Sunday, September 12, 2010

Birth Around the World: Peace Corps volunteer in Paraguay

"Chingona" served as a volunteer for the Peace Corps in Paraguay and describes her recollections of the local birth culture. (Reposted from the comments section of the call for submissions).

I wish I'd known enough about birth to ask more and better questions when I was in the Peace Corps in Paraguay. I do know that they had a tradition of always having two older women at a birth. These women did not call themselves midwives, just "women who help other women." A midwife usually was only called for when there was a problem, like when the sun rose a second time on a laboring woman. The problem was that "calling for the midwife" meant sending a child on a horse some 10 miles away to the midwife's home, where he may or may not find her home. That woman, though a lay midwife, had also gone through a government training program and had a license to get pitocin, antibiotics and some other medications. She was very respected by the women in the region, while the health "professionals" - the nurses at the local health post - held her in contempt. There was just one motorized vehicle - a motorcycle - in the entire village - and the "hospital" (a rather abysmal place similar to what was described in Haiti) was nearly 20 miles away over rutted dirt roads that washed out in even moderate rain.

The government was doing a big campaign to try to get women to not birth at home, to go to the hospital instead. Many younger women from more modern/well-off families did this, but giving birth at home still was the norm. The routine cutting of large episiotomies was a major factor keeping women at home. When asked why they wouldn't go to the hospital, women would tighten their faces and say, in a low voice, "They cut you there." But doctors and nurses had been taught this was a requirement for a safe birth, especially in a primip.

I remember two births in one family that was very opposed to modern medicine and very dedicated to traditional remedies and healing. The daughter-in-law, just 14, was pregnant with her first child. That girl's mother was the sister of a well-known and respected midwife and called herself a midwife as well. But the other women didn't trust her and whispered about the bad outcomes of women and babies she had attended. She insisted on being the sole attendant at her daughter's birth, which turned out to be long and difficult, going on 48 hours. The mother-in-law gathered several other women and started fighting with the mother over what to do, how the birth was going, etc. The other women believed the baby was in a bad position, while the mother (of the laboring girl) insisted it wasn't. She finally allowed someone else to get involved when the mother-in-law threatened to bring her husband into the room. They did some sort of manipulation and the baby was born shortly afterward.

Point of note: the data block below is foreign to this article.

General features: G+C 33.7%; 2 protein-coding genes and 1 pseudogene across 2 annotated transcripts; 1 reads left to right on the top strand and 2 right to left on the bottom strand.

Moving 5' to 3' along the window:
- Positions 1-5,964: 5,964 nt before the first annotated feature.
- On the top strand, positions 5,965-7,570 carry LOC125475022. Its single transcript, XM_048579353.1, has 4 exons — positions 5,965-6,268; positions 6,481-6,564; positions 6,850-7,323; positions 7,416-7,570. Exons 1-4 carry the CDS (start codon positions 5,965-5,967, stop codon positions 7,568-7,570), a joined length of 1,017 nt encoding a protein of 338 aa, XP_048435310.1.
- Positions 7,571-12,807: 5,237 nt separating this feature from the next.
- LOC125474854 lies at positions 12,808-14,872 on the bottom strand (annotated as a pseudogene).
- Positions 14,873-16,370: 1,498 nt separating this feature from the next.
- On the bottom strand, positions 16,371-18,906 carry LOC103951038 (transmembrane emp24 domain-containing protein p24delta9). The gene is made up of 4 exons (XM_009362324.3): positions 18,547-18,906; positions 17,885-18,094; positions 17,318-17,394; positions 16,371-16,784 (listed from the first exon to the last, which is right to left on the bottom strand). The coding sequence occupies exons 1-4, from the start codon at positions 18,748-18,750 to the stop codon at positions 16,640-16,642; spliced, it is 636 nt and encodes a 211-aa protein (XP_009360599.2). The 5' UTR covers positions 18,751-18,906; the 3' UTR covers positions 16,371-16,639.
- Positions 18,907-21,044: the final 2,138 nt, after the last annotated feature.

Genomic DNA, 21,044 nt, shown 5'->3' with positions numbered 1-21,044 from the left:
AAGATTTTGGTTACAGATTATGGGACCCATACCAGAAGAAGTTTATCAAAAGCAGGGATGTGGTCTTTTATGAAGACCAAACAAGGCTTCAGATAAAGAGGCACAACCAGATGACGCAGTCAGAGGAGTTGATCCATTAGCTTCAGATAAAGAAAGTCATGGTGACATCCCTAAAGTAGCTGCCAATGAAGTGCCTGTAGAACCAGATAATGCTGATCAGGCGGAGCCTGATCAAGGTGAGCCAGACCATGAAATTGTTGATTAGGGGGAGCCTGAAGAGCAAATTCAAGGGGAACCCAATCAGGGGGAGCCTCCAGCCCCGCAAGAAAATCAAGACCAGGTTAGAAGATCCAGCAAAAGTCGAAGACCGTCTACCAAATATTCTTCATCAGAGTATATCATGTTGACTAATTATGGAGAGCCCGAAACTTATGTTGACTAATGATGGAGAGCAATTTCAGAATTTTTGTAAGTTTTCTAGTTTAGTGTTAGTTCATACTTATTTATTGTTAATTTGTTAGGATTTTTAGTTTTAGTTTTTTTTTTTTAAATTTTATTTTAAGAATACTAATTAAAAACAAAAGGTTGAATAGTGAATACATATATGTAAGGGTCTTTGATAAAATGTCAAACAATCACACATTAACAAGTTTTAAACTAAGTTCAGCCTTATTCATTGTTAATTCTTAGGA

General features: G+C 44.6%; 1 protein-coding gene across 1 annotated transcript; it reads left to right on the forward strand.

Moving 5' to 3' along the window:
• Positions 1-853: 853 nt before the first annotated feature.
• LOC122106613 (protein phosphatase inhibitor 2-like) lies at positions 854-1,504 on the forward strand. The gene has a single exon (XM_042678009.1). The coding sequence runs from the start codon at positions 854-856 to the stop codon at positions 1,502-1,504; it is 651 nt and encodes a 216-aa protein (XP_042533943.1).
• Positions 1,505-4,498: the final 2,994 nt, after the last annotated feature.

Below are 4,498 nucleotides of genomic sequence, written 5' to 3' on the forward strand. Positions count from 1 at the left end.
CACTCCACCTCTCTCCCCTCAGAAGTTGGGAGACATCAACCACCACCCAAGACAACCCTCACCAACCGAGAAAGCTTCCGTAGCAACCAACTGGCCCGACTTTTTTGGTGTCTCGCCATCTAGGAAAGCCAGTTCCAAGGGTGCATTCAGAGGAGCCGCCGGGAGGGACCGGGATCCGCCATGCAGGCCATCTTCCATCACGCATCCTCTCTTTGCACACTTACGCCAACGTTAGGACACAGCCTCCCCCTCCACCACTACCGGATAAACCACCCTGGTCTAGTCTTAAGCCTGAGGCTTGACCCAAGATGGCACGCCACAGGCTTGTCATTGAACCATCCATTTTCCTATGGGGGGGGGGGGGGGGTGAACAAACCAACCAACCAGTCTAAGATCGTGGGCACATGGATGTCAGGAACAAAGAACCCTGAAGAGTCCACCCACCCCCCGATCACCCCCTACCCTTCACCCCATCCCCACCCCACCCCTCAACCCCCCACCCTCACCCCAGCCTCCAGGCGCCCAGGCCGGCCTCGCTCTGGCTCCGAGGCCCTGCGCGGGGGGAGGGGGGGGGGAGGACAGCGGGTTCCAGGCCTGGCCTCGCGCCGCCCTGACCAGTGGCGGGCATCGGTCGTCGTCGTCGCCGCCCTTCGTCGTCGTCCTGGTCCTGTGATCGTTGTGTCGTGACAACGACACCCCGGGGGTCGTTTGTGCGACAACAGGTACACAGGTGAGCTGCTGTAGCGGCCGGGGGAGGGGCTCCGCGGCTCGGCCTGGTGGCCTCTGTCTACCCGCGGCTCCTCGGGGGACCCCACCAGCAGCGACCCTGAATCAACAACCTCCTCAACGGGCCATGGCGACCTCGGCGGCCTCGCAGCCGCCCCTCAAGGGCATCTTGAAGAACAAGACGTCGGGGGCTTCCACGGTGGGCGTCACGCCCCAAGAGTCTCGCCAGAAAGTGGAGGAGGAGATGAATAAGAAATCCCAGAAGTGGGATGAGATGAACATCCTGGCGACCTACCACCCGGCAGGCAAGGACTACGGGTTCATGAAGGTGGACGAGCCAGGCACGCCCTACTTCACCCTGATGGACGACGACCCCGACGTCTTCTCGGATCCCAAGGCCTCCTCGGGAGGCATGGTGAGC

That story haunts me - I can't imagine being 14 years old, in the far-gone mental state of such a long labor, with all the women I trust to guide me through the process fighting with each other over my labor.

As far as I could tell, though, both mother and baby came through it okay.

A few months later, the daughter of that same family was ready to give birth to her first child. The family was shook up by the most recent experience, and she decided to go to the health post a few miles away (not the big hospital in town). As she stood out by the side of the road at 4:30 in the morning waiting for the bus, she decided her contractions were getting too strong and close together to take a ride and went back home. A few hours later, after just five or six hours of total labor, this very petite girl birthed a 9 lb. baby with no complications. I saw her a few hours later, resting happily in her own bed with the most alert newborn I've ever seen.